"Bait bikes," rigged with GPS-tracking technology, are popping up on college campuses across the nation in an effort to reduce bike theft, though the results have been mixed.
(Photo: David De Lossy, Getty Images)
The National Bike Registry and campus police say bicycle theft is the No. 1 type of property theft on college campuses
Tulane's bait-bike program has decreased bike thefts from three to four per week to one or two each month
Unlike smaller universities, larger ones said they have had a more difficult time managing their bait programs
The FBI estimates that bicycle thefts total $350 million in the USA each year, at an average cost of $250 per bike. For college students pinching pennies, that's a lot of money to lose — and the National Bike Registry and campus police say bicycle theft is the No. 1 type of property theft on college campuses.
To reduce this problem, university officials across the USA are placing bicycles around campus to attract bike thieves. Similar to bait-car programs, the "bait bikes," rigged with GPS-tracking technology and placed in prime locations around campus, have led to a decline in bicycle thefts and led to more arrests on campuses such as Arizona State University, Tulane University, Winthrop University, the University of Wisconsin - Madison and the University of Texas - Austin.
Tulane's bait-bike program has decreased bike thefts from three to four per week to one or two each month, said Jon Barnwell, superintendent of police at the school.
Barnwell started a bait-bike program four years ago at North Carolina State University that helped cut bike thefts on campus in half. He said that part of the program's success was because it publicized the use of bait bikes. He has done similar things at Tulane, putting posters around campus that read, "Can You Spot the Bait Bike?" along with other slogans.
Winthrop University in South Carolina has one of the most successful campus bait-bike programs, reducing bike thefts by 75%. Winthrop police chief Frank Zebedis said this is because they make the bait bikes an easy target for thieves.
"A crook is going to take the path of least resistance," Zebedis said. "We put the bikes on campus the same way students do, but we make them easier to steal."
Unlike smaller universities, larger ones said they have had a more difficult time managing their programs.
UW-Madison, one of the first universities with a bait-bike program, started using the bikes in 2008. Now that word has spread about the program, the university is fighting thieves who locate and remove the bikes' GPS devices.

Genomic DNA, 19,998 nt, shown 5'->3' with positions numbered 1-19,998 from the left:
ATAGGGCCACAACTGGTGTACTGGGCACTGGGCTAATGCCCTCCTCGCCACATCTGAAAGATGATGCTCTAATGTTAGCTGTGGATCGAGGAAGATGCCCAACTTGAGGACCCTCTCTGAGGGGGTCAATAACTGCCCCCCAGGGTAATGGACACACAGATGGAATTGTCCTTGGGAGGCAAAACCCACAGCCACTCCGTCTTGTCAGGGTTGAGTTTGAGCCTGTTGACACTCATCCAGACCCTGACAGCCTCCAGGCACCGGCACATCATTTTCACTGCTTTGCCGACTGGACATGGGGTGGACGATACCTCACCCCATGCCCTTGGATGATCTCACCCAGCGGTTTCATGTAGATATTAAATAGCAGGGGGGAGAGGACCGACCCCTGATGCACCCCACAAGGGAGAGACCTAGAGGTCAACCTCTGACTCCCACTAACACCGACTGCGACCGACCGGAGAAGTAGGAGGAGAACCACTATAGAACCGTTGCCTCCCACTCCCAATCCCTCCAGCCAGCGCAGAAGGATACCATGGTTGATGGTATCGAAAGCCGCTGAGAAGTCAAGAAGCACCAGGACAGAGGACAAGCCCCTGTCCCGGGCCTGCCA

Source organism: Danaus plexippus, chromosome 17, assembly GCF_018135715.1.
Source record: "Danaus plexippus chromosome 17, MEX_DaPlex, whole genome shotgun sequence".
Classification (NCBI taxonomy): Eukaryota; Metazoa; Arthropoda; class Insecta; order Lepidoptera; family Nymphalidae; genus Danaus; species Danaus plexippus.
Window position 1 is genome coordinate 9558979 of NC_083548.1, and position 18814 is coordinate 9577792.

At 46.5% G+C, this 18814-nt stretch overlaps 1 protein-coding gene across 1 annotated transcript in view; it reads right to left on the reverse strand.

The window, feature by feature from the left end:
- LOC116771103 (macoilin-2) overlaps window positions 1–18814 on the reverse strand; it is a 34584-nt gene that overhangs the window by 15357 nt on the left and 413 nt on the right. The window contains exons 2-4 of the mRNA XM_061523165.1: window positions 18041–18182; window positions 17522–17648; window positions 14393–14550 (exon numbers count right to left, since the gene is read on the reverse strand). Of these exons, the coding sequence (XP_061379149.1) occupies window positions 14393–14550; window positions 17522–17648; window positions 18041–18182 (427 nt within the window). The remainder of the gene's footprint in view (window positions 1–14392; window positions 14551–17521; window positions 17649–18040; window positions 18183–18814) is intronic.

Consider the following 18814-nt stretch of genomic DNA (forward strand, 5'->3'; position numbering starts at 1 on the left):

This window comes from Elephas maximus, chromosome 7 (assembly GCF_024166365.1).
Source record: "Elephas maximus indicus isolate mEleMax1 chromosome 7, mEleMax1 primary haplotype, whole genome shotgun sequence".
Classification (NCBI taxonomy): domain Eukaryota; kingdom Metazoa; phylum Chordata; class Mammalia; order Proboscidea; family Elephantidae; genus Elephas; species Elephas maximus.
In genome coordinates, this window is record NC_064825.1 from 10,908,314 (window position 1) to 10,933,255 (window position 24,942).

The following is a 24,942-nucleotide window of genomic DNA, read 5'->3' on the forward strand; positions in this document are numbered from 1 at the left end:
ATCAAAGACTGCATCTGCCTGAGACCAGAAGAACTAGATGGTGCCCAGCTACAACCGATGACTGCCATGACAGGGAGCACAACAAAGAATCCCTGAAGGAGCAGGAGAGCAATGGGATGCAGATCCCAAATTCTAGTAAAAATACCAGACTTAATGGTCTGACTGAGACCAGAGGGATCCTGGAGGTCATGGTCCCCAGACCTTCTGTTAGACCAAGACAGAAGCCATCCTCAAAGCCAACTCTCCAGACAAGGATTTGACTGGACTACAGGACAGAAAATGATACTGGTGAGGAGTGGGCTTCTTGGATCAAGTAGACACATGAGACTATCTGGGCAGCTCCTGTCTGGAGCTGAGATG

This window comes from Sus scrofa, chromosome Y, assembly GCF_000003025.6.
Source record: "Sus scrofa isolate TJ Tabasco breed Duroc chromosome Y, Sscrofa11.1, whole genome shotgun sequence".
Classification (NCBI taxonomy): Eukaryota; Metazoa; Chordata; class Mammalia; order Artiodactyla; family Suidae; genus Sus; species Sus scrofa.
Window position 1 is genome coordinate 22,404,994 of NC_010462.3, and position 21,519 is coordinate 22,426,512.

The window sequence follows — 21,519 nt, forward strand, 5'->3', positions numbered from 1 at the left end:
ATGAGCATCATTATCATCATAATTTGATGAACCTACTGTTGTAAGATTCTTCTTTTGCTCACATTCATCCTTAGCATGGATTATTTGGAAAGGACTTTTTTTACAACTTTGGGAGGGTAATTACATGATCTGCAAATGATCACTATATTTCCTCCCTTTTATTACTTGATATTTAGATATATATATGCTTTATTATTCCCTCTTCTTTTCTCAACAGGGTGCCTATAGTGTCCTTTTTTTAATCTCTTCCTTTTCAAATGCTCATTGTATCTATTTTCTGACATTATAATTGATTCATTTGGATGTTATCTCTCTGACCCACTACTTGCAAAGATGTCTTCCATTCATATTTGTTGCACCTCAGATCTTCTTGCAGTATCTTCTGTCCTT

"We're waiting for newer technology that would help conceal the GPS units better, making our efforts more successful," said Marc Lovicott, public information officer and communications specialist at the UW-Madison police department. "In fact, our officers are getting creative on their own by working with existing technology, but configuring things differently, to see if we might be able to better hide the GPS units."
Arizona State University has the highest enrollment of any four-year university in the USA, with more than 160 bike racks and between 10,000 and 12,000 bikes on campus each day. Jim Hardina, assistant chief of police at ASU, said that having only two bait bikes makes the likelihood of one being stolen "like finding a needle in a haystack."
To increase the chances, Hardina said they determine which situations would provide the best opportunity for theft by doing a crime analysis of the likely locations and times for a bike to be stolen.
Hardina said another problem on a large campus is being unable to reach the thief before he or she gets off campus, which delays arrests.
"In one instance, we couldn't get to the thief," Hardina said. "The GPS turns off when the bike isn't moving to save battery, so the tracker shut off. Two days later, it turned on again and we tracked it down to a pawn shop, then we traced it back to the thief and made the arrest."
The University of Texas - Austin, located in one of the most bike-friendly cities in the country, has caught only 80 bicycle thieves since its program began in early 2011. However, there have been recent successes. Fifteen arrests were made between January and April of this year, said UT police officer Ruth Jasso. Some of these were repeat offenders, she said.
"I personally arrested two notorious bike thieves last week, and we've had at least five regulars arrested," Jasso said.
Campus police say students can keep their bicycles safer by investing in high-quality locks, using multiple locks, registering bicycles with campus law enforcement and securing bikes to designated racks rather than to signs or posts.
Katey Psencik, USA TODAY Collegiate Correspondent